Basketball players and African American athletes appear to be at greatest risk for vitamin D insufficiency and deficiency presumably due to the time spent indoors, differences in diet, and darkened skin colour.
Having said that, a recent study suggests that African Americans possess lower amounts of vitamin D binding protein, so a greater proportion of bioactive vitamin may be available despite lower serum 25(OH)D levels.
Older adults, whose skin isn’t as efficient at producing vitamin D, and obese people, whose excess fat stores trap the vitamin, are also more likely to be deficient.
Vitamin D has been ear-marked as a potential ergogenic aid because of indications that, on top of its part in bone health, it also plays a role in non-skeletal functions including skeletal muscle growth, immune function, inflammatory modulation and athletic performance.
Force and power output
Vitamin D has been shown to increase force and power output of skeletal muscle tissue, perhaps by increasing the sensitivity of calcium binding sites in the muscle cells leading to an enhanced muscular contraction. There’s further evidence that vitamin D supplementation might also potentially increase both size and number of Type II muscle fibres (see papers here and here).
These findings have mainly been supported in mobility-limited elderly (mostly women) and are yet to be properly tested in the athletic population but they offer an insight into the potential athletic benefits.
One randomized placebo-controlled study took a bash at looking at vitamin D status and its effects upon force and power production in an athletic population. They used an 8-week long intervention of either receiving 5000 IU/day of vitamin D or a placebo.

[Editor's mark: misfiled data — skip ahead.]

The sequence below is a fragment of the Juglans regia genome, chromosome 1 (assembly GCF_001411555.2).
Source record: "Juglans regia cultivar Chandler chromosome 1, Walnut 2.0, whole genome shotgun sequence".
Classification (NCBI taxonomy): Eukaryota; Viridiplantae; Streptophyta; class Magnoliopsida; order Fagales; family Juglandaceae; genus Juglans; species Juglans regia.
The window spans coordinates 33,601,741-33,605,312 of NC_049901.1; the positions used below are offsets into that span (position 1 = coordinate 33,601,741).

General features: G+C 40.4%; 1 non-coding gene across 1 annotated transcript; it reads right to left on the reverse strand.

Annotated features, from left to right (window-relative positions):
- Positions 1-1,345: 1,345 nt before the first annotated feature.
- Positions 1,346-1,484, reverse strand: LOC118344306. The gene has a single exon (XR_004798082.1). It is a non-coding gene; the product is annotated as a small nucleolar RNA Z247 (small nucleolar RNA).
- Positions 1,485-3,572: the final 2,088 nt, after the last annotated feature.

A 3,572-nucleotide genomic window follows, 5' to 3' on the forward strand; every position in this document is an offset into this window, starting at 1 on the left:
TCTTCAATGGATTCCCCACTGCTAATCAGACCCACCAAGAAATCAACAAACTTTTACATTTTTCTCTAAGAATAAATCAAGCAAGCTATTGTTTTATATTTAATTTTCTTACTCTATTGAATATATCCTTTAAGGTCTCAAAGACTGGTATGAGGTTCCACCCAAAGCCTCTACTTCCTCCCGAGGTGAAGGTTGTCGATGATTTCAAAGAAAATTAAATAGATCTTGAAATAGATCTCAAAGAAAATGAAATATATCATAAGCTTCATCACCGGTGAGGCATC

The vitamin D group had a significant increase in serum 25(OH)D levels and a significant improvement in both their 10-metre sprint times and vertical jump when compared to the placebo group. Promising stuff and a step in the right direction.
Unfortunately, the study used just 10 soccer players. It’s hoped that similar studies using larger populations will follow.
Maximal oxygen uptake
Vitamin D was also regularly linked to maximal oxygen uptake (VO2max). It’s known that vitamin D receptors are present in the cardiac muscle and blood vessels indicating that 25(OH)D concentration might influence VO2max via the ability to transport and utilize oxygen within the blood to various tissues.
Multiple correlative studies have shown a positive correlation between VO2max and serum 25(OH)D concentration in non-athletes. However, some confounding variables were not addressed such as participant’s multivitamin and supplement intake (*face palm*).
Bone health and stress fractures
Several studies provide evidence that sufficient vitamin D status is important for bone health and prevention of bone injury in athletic populations (papers here, here and here). For instance, stress fracture risk was 3.6 times higher in Finnish military recruits with blood vitamin D concentrations below 75 nmol/L (depending on what you read, this is the threshold for ‘adequate’ vitamin D status).
To add contradiction though, it appears that the current overall standpoint is that there’s limited evidence which directly links compromised vitamin D status with increased risk of severity of sports-related inflammation or injury (according to this review paper published in 2015).
Lastly, the most recent focus has been on vitamin D and its role in immune function. The theory comes from vitamin D having the ability to turn on the gene expression of a broad spectrum of antimicrobial peptides (AMPs; i.e. key fighters in our immune response). AMPs are secreted by cells of the immune system which help defend against invading bacteria, fungi and viruses.